New York

Alexis Smith

Holly Solomon Gallery

When you walk into Alexis Smith’s rendition of what these United States are all about, or were about between the wars, you enter through an arch in a white picket fence. Silhouettes of houses, and trees, either cut-outs or painted directly on the wall, are presented with pithy excerpts from Sinclair Lewis’ Main Street, Thornton Wilder’s Our Town, and Nathanael West’s Day of the Locust. All of the pictures and the text are about American middle-class desires and illusions, as embodied in images from a mythic past. On the rear wall, there is a looming silhouette of an ocean liner from the days when men were men, and a perfectly charming grey-and-black silhouette of the car in which Isadora Duncan took her final spin, along with texts alluding to sobering social realities, taken from John Dos Passos’ The Big Money. On the adjoining wall, there are silhouettes of telephone poles, and even a real bale of hay to hurdle. The many details make it necessary for the viewer to spend some time contemplating their cinematic flow.

This is like a carnival, but it’s one that only at first feels warm and comfortable, at which there don’t seem to be any bad rides (despite the memory of Isadora). While Jon Borofsky’s recent installation at the Paula Cooper Gallery had a messy, post-carnival look, Smith’s piece evokes the placid order of a well-run church social. But the text excerpts that Smith presents are about anguish and disillusionment.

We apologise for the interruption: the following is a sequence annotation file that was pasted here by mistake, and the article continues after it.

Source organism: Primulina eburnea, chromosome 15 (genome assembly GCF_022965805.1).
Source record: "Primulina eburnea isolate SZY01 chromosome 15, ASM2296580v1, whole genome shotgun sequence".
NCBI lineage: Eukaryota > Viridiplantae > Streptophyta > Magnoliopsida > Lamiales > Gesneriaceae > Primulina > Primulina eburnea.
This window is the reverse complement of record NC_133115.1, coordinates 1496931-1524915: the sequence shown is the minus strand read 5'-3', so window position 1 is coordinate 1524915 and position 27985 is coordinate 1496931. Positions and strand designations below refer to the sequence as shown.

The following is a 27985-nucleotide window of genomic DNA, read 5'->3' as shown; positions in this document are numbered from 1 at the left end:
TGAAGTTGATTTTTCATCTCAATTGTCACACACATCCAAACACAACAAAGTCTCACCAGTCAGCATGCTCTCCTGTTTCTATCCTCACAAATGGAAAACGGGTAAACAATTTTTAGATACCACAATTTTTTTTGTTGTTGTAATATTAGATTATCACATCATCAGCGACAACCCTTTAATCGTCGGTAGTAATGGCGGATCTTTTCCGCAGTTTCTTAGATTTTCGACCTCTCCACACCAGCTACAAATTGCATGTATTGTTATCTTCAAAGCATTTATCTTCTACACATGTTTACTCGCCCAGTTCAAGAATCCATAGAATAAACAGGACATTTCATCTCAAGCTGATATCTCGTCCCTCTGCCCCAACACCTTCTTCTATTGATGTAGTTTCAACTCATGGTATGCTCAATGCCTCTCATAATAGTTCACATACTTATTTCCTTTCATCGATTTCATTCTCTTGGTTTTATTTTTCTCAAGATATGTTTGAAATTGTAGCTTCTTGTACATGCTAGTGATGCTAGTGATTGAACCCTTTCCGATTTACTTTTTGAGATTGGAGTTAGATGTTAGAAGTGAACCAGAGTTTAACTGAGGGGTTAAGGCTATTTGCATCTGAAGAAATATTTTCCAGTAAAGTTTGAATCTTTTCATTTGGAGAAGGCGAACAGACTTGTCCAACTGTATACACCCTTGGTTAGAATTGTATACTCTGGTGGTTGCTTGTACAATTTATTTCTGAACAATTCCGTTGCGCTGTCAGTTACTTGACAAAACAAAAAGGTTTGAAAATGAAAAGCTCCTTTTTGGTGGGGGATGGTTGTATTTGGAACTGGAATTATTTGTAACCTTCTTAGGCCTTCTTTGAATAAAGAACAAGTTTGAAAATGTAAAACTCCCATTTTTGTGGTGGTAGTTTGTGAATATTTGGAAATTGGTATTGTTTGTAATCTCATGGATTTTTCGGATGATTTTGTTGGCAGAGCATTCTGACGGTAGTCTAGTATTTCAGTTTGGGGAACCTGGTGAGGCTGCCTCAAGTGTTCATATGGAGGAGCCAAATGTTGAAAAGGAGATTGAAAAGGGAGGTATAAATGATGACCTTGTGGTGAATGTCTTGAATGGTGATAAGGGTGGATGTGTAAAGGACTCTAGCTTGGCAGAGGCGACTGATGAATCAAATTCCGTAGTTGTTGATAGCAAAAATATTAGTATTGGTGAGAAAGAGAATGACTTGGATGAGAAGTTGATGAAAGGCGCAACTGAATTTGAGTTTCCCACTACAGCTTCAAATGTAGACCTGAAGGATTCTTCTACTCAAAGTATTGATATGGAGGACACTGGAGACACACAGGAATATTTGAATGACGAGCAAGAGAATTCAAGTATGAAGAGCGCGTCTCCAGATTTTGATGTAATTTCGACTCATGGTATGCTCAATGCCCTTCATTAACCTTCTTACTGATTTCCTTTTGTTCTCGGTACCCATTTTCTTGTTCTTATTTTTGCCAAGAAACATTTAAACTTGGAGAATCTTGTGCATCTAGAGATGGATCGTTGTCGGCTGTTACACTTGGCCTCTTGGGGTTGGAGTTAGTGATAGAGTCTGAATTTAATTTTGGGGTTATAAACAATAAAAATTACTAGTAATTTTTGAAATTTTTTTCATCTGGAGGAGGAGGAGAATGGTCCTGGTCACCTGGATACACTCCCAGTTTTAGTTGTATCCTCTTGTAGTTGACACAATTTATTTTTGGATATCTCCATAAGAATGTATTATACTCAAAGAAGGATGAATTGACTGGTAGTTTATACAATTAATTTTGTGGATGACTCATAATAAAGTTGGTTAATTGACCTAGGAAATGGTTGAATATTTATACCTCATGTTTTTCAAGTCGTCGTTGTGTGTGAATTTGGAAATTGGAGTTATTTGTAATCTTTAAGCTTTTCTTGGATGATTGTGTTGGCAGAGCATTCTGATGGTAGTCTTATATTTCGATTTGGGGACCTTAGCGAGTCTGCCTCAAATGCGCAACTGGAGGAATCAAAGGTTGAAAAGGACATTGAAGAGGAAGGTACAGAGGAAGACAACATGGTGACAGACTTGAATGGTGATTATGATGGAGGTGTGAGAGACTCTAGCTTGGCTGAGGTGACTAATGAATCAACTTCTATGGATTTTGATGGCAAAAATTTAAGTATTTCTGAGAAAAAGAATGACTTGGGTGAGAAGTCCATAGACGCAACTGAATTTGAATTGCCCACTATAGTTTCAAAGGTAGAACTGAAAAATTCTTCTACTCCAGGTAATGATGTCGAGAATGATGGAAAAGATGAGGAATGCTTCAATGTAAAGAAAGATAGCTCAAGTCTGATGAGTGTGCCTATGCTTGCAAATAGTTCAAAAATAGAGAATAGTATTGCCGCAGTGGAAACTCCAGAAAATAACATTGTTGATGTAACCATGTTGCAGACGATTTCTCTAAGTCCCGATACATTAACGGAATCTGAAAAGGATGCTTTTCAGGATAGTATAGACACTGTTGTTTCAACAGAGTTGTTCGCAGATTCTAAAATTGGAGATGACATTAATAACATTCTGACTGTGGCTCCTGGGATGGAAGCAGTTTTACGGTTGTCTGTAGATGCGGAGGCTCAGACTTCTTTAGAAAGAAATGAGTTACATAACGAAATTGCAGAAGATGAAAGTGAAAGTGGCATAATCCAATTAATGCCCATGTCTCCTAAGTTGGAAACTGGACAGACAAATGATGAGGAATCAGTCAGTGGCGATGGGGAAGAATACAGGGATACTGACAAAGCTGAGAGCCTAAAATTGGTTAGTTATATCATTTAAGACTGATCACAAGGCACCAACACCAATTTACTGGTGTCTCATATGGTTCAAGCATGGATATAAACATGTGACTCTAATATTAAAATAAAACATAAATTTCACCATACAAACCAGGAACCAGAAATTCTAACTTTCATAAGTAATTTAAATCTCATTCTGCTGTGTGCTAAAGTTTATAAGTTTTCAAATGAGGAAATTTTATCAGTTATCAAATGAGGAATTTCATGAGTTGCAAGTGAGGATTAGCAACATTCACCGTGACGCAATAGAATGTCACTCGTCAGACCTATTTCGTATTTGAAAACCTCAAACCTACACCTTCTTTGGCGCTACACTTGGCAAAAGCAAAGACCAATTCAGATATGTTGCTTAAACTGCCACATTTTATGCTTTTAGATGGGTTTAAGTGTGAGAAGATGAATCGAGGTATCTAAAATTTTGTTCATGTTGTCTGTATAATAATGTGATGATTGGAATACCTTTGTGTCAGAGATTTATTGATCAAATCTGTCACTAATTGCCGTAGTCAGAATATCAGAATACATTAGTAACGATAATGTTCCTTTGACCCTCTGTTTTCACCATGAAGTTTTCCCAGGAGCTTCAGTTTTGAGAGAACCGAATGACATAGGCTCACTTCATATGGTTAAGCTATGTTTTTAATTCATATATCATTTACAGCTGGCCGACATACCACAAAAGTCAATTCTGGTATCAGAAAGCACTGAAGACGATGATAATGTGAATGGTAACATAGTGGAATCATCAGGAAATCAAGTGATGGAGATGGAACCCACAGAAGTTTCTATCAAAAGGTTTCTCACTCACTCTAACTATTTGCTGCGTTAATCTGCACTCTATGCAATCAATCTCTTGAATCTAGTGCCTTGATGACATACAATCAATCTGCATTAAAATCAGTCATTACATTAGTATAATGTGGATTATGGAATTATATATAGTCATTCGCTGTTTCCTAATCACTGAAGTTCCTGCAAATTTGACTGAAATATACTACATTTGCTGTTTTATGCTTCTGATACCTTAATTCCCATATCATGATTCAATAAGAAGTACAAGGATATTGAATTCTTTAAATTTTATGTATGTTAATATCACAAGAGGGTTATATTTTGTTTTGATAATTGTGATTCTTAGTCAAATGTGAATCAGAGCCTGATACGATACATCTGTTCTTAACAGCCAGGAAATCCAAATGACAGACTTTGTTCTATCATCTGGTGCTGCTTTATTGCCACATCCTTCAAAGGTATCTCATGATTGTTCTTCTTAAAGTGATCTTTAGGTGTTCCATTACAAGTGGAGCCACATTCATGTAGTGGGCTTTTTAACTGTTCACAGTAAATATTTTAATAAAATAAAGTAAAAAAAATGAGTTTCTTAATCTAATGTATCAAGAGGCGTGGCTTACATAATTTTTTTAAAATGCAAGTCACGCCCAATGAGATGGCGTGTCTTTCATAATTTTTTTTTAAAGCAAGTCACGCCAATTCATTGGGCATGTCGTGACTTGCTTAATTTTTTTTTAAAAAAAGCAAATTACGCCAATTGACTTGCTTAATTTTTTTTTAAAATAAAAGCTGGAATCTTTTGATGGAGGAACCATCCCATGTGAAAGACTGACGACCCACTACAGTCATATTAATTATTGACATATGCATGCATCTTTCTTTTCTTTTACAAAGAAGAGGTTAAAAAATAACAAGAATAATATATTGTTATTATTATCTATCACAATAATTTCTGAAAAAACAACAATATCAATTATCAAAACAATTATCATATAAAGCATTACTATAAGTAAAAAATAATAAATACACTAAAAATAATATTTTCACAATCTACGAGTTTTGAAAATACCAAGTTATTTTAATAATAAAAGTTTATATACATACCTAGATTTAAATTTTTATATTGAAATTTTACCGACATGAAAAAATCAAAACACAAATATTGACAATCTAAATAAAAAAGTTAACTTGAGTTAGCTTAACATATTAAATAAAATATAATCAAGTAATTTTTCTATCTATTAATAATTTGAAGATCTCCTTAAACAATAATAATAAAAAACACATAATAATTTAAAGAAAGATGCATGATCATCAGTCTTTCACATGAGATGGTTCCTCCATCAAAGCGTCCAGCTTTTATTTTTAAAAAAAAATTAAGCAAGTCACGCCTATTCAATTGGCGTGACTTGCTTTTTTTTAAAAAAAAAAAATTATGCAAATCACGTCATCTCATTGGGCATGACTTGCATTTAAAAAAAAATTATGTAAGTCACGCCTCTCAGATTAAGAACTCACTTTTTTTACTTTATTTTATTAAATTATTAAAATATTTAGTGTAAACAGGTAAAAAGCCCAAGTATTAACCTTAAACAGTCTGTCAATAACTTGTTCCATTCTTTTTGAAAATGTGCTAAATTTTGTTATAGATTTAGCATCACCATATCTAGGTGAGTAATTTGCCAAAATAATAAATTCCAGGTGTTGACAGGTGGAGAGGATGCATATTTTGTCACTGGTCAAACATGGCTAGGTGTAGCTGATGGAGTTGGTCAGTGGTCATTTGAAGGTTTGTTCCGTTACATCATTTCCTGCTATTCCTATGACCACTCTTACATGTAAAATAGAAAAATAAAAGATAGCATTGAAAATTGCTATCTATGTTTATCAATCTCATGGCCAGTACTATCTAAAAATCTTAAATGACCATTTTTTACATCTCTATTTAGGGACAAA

The more you read, and the more you place words and pictures together, the more incongruous the juxtapositions become. Smith’s meticulous execution of her images is inviting, but also manipulative and ironic. It’s difficult to do justice visually to the frenzied lives of the characters created by Dos Passos or West; Smith, to her credit, doesn’t try to reproduce that frenzy.

Among her collages of innocent-looking doilies, buttons and cardboard-framed pictures, a character from Day of the Locust confesses to a friend that without fame she will surely die; and Dos Passos’ ode to Isadora’s tragic death becomes more poignant when we focus on the silhouette of the grey-and-black car, or the false houses, or the top of the cheery ocean liner or the clean telephone poles—because they describe the dangerous innocence of the ’20s. Like F. Scott Fitzgerald, Smith shows in her work a love/hate relationship with that era. The execution of her images, and her choice of texts, show its hollowness and fragility, but not without paying homage to its seductiveness.

Joan Casademont